1962.77 | Projector
Edison Manufacturing Company
1904, 20th century
152 x 66 cm
Gift of the Canadian Picture Pioneers
This artefact belongs to: © New Brunswick Museum
Keys to History
Canada boasts a rich motion picture history. Shortly after the first commercial exhibition of Thomas Edison's Kinetoscope in New York City in 1894, films were screened for audiences in Ottawa and Toronto. The exact date of the first screening of a motion picture in New Brunswick is unknown, but it was likely in the late 1890s. The growing popularity of films meant that the Bijou, Nickel, and Bennett theatres became important gathering spots for the people of Saint John in the early years of the new century.
At this early stage in their evolution, films were silent, often accompanied by live music. The lively tin-pan alley sounds of modern popular music were just coming to life in this period, especially in North America. While many of the early films were fun and lighthearted, not all were designed solely as entertainment. For example, motion pictures were used to help rally public opinion for the Boer War in South Africa, and the Canadian Pacific Railway produced films promoting western Canada and the irresistible opportunities there.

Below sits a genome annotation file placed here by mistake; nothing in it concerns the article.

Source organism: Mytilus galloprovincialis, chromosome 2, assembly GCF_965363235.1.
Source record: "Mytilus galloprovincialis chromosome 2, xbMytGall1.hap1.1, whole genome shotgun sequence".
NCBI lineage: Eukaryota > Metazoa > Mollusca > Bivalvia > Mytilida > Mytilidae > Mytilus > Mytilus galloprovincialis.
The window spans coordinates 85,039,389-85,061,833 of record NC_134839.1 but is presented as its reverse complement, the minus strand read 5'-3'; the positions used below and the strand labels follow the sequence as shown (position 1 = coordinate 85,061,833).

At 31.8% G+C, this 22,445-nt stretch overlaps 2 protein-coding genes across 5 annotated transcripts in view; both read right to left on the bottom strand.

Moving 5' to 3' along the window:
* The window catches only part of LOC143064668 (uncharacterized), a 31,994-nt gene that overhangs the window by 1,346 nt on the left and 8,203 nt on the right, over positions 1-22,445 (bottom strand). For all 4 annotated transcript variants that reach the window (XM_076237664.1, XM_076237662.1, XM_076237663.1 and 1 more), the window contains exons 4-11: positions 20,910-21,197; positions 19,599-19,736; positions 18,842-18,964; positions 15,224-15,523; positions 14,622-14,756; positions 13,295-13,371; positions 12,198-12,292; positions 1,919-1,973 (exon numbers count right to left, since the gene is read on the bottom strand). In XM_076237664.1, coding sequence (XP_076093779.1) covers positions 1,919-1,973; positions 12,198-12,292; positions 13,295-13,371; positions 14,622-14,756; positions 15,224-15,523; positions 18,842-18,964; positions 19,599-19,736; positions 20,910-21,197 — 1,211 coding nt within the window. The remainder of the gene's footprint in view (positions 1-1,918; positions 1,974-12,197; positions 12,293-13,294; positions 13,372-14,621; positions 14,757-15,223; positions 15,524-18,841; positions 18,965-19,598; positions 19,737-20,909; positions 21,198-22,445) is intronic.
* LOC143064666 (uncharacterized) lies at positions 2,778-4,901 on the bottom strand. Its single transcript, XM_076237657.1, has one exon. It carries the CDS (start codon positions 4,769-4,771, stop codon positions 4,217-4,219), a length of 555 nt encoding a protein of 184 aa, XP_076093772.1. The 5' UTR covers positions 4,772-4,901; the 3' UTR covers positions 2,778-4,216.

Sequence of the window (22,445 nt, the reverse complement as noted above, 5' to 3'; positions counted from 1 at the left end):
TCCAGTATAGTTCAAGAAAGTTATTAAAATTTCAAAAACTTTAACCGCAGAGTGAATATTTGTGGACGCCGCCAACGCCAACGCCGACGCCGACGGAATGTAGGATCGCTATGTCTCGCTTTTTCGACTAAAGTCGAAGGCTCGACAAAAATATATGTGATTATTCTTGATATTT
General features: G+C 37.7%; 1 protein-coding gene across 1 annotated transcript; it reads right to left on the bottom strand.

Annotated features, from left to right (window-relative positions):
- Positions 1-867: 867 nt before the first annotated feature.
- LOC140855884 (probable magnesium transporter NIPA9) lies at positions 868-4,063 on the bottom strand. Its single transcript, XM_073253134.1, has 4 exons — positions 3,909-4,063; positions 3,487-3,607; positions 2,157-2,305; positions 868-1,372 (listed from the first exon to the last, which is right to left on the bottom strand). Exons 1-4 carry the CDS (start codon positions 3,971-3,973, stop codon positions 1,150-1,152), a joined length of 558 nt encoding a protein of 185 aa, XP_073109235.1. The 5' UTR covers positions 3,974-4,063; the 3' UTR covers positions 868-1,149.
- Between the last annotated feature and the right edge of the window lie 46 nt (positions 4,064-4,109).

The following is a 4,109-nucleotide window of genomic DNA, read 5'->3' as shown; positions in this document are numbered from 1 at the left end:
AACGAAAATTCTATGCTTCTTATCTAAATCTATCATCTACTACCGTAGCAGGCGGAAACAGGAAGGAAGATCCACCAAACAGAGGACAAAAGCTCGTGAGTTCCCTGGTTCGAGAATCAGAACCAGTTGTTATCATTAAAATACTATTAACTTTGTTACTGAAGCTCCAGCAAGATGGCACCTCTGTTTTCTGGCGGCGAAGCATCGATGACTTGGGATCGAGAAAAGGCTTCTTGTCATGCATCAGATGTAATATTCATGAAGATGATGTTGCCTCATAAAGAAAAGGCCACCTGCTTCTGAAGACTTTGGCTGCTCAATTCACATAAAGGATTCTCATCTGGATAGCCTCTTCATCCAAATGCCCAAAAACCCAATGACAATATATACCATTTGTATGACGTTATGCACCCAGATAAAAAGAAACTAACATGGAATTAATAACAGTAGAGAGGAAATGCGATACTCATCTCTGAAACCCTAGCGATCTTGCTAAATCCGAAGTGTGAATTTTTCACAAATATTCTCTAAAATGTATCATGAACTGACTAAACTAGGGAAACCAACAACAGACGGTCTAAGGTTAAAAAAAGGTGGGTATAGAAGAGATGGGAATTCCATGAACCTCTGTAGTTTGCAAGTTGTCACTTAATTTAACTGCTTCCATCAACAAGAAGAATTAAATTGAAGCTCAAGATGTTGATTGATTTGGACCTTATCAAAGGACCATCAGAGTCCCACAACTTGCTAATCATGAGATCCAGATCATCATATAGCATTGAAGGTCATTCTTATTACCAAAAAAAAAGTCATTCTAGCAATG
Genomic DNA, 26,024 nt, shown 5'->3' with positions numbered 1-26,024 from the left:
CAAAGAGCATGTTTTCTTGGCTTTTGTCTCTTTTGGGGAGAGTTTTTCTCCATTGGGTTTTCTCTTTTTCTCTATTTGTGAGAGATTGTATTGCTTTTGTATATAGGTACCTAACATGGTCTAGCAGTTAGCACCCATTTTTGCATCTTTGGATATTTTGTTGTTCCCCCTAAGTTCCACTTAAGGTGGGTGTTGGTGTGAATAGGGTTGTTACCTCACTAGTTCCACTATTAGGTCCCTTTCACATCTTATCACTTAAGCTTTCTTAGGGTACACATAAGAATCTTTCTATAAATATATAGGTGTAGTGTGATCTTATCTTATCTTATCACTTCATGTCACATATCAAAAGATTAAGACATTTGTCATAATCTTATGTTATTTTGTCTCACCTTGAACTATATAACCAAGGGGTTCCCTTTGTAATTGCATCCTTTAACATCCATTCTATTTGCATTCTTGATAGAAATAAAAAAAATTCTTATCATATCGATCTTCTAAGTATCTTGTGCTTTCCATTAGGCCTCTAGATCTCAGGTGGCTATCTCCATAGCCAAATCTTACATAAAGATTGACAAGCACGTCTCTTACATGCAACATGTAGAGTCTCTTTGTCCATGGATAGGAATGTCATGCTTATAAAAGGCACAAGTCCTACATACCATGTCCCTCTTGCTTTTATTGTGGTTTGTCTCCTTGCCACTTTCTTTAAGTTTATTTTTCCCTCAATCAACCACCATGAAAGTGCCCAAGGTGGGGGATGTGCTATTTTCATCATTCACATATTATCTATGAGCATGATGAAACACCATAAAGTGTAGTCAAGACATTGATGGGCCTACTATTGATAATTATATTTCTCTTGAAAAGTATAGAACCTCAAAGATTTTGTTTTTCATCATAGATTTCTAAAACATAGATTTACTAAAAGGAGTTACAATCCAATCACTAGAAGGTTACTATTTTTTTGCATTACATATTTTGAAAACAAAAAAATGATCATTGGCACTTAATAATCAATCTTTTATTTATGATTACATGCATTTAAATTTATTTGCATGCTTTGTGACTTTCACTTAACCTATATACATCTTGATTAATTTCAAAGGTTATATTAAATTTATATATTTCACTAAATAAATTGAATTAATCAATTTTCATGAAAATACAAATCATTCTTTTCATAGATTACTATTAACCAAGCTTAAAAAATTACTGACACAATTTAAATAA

An early film projector, the 1904 Edison Projecting Kinetoscope Machine, Model B, brought to New Brunswick the magic of movies.
It was at the Venetian Gardens Theatre, formerly the Lyric Theatre on Charlotte Street, Saint John, where this projector showed D.W. Griffith's American classic film, The Birth of a Nation (1915).
The Edison film projector, illustrated here, had a long and celebrated life. It was used in popular New Brunswick theatres from 1904 to1917.
The Canadian Picture Pioneers (Maritimes), an organization dedicated to the preservation of Canadian cinematic history, donated this projector to the New Brunswick Museum.